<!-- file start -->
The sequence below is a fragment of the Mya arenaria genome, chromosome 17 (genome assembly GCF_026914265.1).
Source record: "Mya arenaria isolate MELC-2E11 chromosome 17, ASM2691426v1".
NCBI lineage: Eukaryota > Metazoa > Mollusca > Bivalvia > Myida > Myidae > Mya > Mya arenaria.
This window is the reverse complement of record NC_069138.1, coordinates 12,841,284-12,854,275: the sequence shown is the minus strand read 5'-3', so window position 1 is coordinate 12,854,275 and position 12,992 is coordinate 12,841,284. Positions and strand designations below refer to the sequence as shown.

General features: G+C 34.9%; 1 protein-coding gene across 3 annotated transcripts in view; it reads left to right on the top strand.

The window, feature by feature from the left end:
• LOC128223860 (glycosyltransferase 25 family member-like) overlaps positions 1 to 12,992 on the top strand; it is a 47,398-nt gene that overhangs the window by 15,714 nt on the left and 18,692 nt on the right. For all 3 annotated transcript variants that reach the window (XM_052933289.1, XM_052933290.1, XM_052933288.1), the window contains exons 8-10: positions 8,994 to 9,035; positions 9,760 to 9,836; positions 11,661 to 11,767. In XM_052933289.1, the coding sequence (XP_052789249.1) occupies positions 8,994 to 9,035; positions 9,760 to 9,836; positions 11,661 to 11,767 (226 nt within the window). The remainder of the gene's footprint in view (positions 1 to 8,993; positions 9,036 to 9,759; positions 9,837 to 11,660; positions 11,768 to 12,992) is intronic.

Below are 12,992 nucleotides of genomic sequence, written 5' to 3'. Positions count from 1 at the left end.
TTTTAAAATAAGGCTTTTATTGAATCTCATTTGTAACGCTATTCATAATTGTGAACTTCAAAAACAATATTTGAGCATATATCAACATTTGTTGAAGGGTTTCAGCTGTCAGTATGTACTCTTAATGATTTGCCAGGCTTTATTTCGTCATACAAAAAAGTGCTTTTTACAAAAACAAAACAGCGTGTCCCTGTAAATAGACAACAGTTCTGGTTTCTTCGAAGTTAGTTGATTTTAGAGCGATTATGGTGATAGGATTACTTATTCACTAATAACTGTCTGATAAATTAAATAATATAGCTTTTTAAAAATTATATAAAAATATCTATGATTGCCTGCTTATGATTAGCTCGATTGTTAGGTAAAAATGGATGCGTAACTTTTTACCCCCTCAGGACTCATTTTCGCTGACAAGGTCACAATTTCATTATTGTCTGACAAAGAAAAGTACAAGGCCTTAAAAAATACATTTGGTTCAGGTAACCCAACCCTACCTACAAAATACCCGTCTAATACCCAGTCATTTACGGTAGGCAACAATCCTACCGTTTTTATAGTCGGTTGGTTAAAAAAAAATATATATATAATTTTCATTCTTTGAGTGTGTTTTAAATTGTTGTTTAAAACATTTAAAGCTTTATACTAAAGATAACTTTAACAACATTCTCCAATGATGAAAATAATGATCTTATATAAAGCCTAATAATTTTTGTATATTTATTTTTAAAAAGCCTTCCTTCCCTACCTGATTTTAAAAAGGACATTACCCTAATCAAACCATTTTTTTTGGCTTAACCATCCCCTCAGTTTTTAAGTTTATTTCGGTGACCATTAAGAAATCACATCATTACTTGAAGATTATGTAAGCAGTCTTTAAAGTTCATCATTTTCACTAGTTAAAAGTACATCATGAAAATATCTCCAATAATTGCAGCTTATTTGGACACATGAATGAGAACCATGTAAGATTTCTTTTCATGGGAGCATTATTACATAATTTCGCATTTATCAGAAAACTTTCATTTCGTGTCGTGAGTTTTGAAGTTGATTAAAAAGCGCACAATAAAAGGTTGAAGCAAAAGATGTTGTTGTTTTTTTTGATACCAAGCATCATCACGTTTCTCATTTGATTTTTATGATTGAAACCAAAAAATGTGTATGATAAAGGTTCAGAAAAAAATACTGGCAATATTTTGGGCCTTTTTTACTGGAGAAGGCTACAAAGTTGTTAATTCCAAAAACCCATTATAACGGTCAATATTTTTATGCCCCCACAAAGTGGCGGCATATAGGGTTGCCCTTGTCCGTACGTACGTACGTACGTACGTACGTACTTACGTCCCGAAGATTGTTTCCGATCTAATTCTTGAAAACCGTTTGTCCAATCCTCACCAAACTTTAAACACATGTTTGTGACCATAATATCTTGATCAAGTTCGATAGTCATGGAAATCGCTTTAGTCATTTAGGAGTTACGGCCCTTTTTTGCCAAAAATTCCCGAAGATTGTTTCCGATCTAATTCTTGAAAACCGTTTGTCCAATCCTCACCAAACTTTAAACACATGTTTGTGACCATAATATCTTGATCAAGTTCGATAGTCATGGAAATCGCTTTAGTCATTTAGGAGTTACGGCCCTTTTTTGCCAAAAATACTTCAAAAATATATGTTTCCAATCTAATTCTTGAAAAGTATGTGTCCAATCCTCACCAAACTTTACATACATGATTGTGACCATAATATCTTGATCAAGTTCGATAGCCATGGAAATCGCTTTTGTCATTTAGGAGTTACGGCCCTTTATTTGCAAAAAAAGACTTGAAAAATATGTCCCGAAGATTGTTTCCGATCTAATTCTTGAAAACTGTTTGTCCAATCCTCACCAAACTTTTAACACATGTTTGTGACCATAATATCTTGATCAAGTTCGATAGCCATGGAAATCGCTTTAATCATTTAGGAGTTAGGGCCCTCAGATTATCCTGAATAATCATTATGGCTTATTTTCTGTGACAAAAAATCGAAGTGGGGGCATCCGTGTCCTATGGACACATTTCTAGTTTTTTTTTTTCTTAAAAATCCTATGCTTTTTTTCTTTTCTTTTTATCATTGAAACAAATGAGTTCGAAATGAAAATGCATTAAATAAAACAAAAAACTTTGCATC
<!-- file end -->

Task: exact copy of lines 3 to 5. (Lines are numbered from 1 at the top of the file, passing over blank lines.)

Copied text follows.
NCBI lineage: Eukaryota > Metazoa > Mollusca > Bivalvia > Myida > Myidae > Mya > Mya arenaria.
This window is the reverse complement of record NC_069138.1, coordinates 12,841,284-12,854,275: the sequence shown is the minus strand read 5'-3', so window position 1 is coordinate 12,854,275 and position 12,992 is coordinate 12,841,284. Positions and strand designations below refer to the sequence as shown.

General features: G+C 34.9%; 1 protein-coding gene across 3 annotated transcripts in view; it reads left to right on the top strand.